Sunday 19 November 2017

This is the year we fight back



RARELY can there have been such relief at the ending of a year, and such hope invested in a new one. The past 12 months have been unremittingly grim for the Irish economy: it started with a triple hit in one week last January when Dell announced almost 2,000 job losses in Limerick, Anglo Irish Bank was nationalised and Waterford Crystal collapsed into receivership. And with each passing week the mood grew grimmer as thousands more people joined the dole queues and businesses went to the wall.

By the end of 2009, after two Budgets of exceptional harshness, there are few signs of recovery but there are many reasons to be hopeful. Internationally, there is evidence of an economic revival that will help Irish businesses to trade their way clear of recession while domestically the Government has found the courage to govern. The road ahead is far from smooth, but we have taken the first steps.

It is still far too early to talk of green shoots, or corners turned, or actual recovery, but it is not too early to hope. It is also timely to reflect on what Ireland has gained over the past decade, notwithstanding the difficulties of the past 18 months. The economic boom years gave Ireland a modern economy and an entrepreneurial culture that will help speed the recovery from recession. The excesses of the property bubble, and the unregulated banking that allowed it to bloat, cannot be allowed to eradicate from memory the great strides that this country made.

Ireland is at the forefront of the world pharmaceuticals industry, is home to a vibrant biotechnology sector and to the world's leading information technology companies. The key ingredients in our success -- a young, well-educated workforce -- are still with us, and tens of thousands of jobs have been created. We lost our competitive edge as wages and the cost of living rose too fast, but we have started to reverse that trend. It will be painful because we no longer have the luxury of a currency that can be devalued, but it will be done.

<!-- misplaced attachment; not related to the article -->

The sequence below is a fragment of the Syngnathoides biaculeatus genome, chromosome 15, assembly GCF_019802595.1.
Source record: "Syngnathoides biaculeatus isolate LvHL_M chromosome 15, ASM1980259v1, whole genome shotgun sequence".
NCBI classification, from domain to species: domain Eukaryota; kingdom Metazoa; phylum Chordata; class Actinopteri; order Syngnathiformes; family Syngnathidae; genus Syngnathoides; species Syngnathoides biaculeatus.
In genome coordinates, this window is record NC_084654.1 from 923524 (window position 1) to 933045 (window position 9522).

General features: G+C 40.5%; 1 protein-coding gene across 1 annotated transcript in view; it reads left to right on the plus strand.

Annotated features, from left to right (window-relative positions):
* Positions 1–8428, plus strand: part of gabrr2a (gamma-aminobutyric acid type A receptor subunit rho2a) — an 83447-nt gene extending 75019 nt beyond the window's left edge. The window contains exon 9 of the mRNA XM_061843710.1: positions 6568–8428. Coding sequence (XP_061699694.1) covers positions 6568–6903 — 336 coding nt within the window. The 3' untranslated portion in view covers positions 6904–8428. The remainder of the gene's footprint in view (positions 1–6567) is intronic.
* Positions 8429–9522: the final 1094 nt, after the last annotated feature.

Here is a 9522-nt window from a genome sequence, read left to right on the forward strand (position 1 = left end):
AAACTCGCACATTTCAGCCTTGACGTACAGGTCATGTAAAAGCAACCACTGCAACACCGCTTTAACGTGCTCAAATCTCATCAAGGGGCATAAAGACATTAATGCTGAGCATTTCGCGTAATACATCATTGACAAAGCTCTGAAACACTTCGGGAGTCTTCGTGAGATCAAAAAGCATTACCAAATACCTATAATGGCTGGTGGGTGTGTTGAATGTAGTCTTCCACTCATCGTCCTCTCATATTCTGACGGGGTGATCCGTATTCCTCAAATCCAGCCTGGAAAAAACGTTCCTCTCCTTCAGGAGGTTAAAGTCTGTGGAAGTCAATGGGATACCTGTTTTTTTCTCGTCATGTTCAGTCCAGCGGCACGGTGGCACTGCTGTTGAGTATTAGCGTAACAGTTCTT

It is important that we do not lose sight of those benefits, just as it is critical that we do not repeat the mistakes that caused so much damage. While we may like to blame international forces beyond our control for the ending of the boom, the truth is more uncomfortable. Weak government, non-existent financial regulation, appalling planning and sheer complacency all played significant roles in our downfall.

Greed, too, had its place but it was the failure of successive governments to actually govern which caused the most damage. Consensus was the order of the day and that meant that problems were ignored rather than tackled. Social partnership, which had played a role in the initial economic upturn of the late-Eighties and early-Nineties, encouraged paralysis at the best of times and dangerous concessions at the worst. The banks were allowed to bloat their balance sheets without any regulatory oversight and debt levels soared across the economy.

Now, however, we have to make a clean start. There are severe challenges ahead -- not least the threat posed to recovery by the public sector trade unions -- but they can be overcome if the Government does not lose its nerve. We all have an important part to play. We need to remember what we have gained and need to believe that we have the ingenuity and determination to recover from this recession.

Confidence is essential -- for consumers and businesses alike -- and it will return if the Government provides tough, courageous leadership. December's Budget was a good start, and its implementation this year will bring the recovery closer -- 2010 will be a tough year, but it will be better than last year and it should be remembered as the year in which Ireland fought back.

Sunday Independent

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